Michelle Miller ’11

A dark-haired woman sits in a navy-blue director's chair with a "Blue Bloods" logo on the back.
Courtesy Michelle Miller
Michelle Miller ’11

New York City native Michelle Miller ’11 knew from the second grade on what she was born to do: act. Her elementary-school drama program led to a couple of appearances on “The Rosie O’Donnell Show,” star turns in school plays, then a role in an off-Broadway production.

By the time she got to Brandeis, where she double-majored in English and theater arts, and minored in business, Miller was a working actor. After graduation, she booked co-starring parts on the TV shows “Homeland” and “Blue Bloods.” A coveted line (though it was cut from the final print) in the big-budget film “Winter’s Tale,” which starred Colin Farrell, Russell Crowe and Will Smith. A supporting role in the movie “Bomber Jackets.” The title role in MTV’s “One Bad Choice: Dona Huertas.”

Miller still loves to act. But, as is true for 99% of professional actors, the jobs usually don’t cover the bills. So, ever the resourceful Brandeisian, she found additional work that would. She’s a hand model (recent Samsung phone commercials capture her digits in action). She teaches communication skills to corporate and individual clients. 

One particular sideline, however, has elevated Miller’s profile in the entertainment industry. She is the creator and host of the podcast “Mentors on the Mic” (Instagram: @Mentorsonthemic) — currently in its third season — in which bigwigs advise young hopefuls on how to enter and climb the showbiz ranks, both in front of and behind the cameras. Recent guests have included actor Tony Goldwyn ’82, director/writer Rob Burnett (who won five Emmys as executive producer and head writer at “The Late Show With David Letterman”) and Netflix creative director Kara Barnett.

Miller is giving back to the Brandeis community through a similar project. She and Arnon Shorr ’05 host “Showbiz@Deis,” a series of video programs presented online and on YouTube through the Brandeis University Alumni Association. In each installment, a panel of Brandeisians who’ve found success in the entertainment world — such as director Rosemary Rodriguez ’83, producer/writer/director Marshall Herskovitz ’73 and showrunner Marta Kauffman ’78, H’20 — discuss their career paths.

Versatility, Miller says, has become a key element of her creative journey. As Beau Black, who composes music for Disney (he’s also Miller’s cousin), advised listeners during his “Mentors on the Mic” interview, “Don’t get all high and mighty about your art. Art is fluid. It’s not precious. It’s supposed to constantly move.”

Miller says she’s deriving great joy from connecting people with life-changing mentors, jobs and ideas. Another big plus: Being in control of what she does and when she does it. She’s not waiting around for someone to decide she’s right for an acting job. “Mentors on the Mic” has let her tailor her best role yet: influential storyteller, producer, director, creative director and casting director, all in one.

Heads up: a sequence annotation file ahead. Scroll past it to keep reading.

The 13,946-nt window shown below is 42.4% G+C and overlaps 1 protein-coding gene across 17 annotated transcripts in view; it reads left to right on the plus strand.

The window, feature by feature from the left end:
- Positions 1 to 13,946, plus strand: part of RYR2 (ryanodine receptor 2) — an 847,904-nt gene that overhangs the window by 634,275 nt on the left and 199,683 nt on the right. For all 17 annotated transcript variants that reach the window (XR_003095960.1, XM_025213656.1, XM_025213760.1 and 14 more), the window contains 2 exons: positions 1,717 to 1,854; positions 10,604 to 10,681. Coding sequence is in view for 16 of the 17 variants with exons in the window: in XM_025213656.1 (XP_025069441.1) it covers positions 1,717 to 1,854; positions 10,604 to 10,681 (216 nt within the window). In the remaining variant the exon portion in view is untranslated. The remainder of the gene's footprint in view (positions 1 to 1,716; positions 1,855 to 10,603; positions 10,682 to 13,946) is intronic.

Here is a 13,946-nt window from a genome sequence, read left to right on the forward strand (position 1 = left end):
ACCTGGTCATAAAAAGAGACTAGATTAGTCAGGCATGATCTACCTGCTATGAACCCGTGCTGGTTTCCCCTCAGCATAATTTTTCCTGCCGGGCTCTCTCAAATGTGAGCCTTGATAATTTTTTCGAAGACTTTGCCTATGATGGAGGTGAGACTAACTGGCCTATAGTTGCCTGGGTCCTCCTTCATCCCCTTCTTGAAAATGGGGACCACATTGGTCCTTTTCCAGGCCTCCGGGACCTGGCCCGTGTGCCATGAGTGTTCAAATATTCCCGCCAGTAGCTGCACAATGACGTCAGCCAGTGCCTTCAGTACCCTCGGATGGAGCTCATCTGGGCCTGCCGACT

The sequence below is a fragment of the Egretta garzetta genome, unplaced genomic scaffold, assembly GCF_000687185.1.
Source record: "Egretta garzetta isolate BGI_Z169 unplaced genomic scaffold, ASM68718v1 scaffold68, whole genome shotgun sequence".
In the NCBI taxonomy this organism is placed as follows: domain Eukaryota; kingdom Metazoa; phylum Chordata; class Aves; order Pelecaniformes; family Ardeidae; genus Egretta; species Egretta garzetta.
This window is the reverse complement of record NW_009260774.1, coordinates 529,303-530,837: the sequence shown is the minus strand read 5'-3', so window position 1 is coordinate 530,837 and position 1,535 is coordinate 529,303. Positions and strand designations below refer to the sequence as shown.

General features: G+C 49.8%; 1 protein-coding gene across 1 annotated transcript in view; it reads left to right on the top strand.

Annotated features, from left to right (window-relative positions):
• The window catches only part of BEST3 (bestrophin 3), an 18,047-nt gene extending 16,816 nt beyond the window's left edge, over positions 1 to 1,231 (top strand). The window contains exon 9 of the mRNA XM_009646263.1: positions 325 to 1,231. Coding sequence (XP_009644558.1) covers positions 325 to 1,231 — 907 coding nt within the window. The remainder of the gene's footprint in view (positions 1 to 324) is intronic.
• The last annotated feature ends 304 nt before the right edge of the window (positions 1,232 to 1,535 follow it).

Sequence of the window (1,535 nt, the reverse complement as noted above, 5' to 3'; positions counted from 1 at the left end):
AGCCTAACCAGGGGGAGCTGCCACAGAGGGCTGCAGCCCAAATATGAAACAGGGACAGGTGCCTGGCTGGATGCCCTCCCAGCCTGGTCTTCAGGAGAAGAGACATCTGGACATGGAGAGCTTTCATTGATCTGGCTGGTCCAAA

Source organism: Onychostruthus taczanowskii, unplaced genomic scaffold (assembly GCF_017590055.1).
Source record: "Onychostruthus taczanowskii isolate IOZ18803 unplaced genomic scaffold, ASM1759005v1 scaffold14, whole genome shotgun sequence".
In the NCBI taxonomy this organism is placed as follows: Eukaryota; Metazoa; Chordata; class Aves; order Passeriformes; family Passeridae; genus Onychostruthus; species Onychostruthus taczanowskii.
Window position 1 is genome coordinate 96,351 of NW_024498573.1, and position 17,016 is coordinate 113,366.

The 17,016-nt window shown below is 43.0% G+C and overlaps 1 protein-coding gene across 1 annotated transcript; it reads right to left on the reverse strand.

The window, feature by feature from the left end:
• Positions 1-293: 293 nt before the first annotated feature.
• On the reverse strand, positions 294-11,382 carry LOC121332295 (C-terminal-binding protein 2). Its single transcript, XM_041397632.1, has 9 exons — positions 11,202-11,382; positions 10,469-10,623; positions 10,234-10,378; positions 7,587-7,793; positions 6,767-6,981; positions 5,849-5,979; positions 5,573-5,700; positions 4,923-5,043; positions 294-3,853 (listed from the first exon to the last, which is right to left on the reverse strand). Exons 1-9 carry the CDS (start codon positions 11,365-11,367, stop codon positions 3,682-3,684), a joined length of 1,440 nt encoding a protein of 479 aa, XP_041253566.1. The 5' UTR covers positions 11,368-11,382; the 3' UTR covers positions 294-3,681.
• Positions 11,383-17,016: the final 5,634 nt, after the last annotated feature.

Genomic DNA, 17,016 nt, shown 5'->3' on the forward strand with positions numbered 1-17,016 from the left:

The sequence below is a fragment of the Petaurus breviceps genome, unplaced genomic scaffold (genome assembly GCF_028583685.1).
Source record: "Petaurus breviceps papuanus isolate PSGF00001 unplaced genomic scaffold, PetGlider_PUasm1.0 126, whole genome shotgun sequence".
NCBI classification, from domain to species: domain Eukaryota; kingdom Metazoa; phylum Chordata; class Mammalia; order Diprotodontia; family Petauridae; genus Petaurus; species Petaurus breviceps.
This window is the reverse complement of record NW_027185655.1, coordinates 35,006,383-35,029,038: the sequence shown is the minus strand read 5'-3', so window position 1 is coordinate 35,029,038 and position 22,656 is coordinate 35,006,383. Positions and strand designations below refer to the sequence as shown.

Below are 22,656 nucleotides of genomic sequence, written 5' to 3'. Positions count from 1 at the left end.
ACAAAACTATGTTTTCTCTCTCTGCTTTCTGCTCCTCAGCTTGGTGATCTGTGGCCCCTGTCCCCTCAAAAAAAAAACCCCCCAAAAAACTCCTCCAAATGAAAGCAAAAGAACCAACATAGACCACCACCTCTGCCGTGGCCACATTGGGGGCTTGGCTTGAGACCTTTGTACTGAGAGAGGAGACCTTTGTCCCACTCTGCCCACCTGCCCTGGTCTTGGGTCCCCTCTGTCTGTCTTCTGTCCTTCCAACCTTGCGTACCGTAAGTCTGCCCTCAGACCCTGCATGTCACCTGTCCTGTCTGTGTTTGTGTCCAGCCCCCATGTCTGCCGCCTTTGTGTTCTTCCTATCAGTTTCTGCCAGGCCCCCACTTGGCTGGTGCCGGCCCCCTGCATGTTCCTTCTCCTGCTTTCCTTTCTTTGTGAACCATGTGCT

What was your idea of perfect happiness when you were at Brandeis?

Acting in a student film or play, or watching a student-events concert I helped organize.

Who was your favorite Brandeis professor?

I had three: Adrianne Krstansky, Janet Morrison and Susan Dibble, in the theater arts department.

If you could be any other Brandeisian, who would it be?

Leadership expert Simon Sinek ’95 or actor Debra Messing ’90.

What is the most important value you learned at Brandeis?


What was the most important shortcut you learned in college?

You don’t have to read every required book if you can identify a strong argument and concentrate on finding evidence to prove it.

Which talent did Brandeis help you develop most?

To communicate effectively.

What do you wish you had studied harder?

Theater history. I also wish I had taken classes in film, neuroscience and art history.

What is your blind spot?

Never being able to turn down a Sunkist.

What three words of advice would you give to current Brandeis students?

Get a mentor.

What would your friends say is your greatest strength?


If you could go back to college, what would you do differently?

I would have created my own work that I could act in, pursued more mentors in my field and looked for internships in a casting office or an agent’s office.

What would your friends say is your greatest weakness?

I’ve been known to commit to too many projects.

What book do you read again and again?

“Creating Affluence,” by Deepak Chopra, and “Tribe of Mentors,” by Timothy Ferriss.

Whom would you like to sing a duet with?

My karaoke partner, Ji Yun Lee ’11.

What movie changed your life?

Akiva Goldsman directed me in “Winter’s Tale,” the first big feature film I ever booked. He wrote “A Beautiful Mind,” which is one of my favorite films.

If you could climb into a time machine, whom would you like to hang out with?

My Grandma Shirley, who died when I was a kid, and Audrey Hepburn.

Which deadly sin is your middle name?

Probably envy. I recently set up filters on Instagram to help me avoid making both conscious and unconscious comparisons.

On your deathbed, what will you be most grateful for?

My family.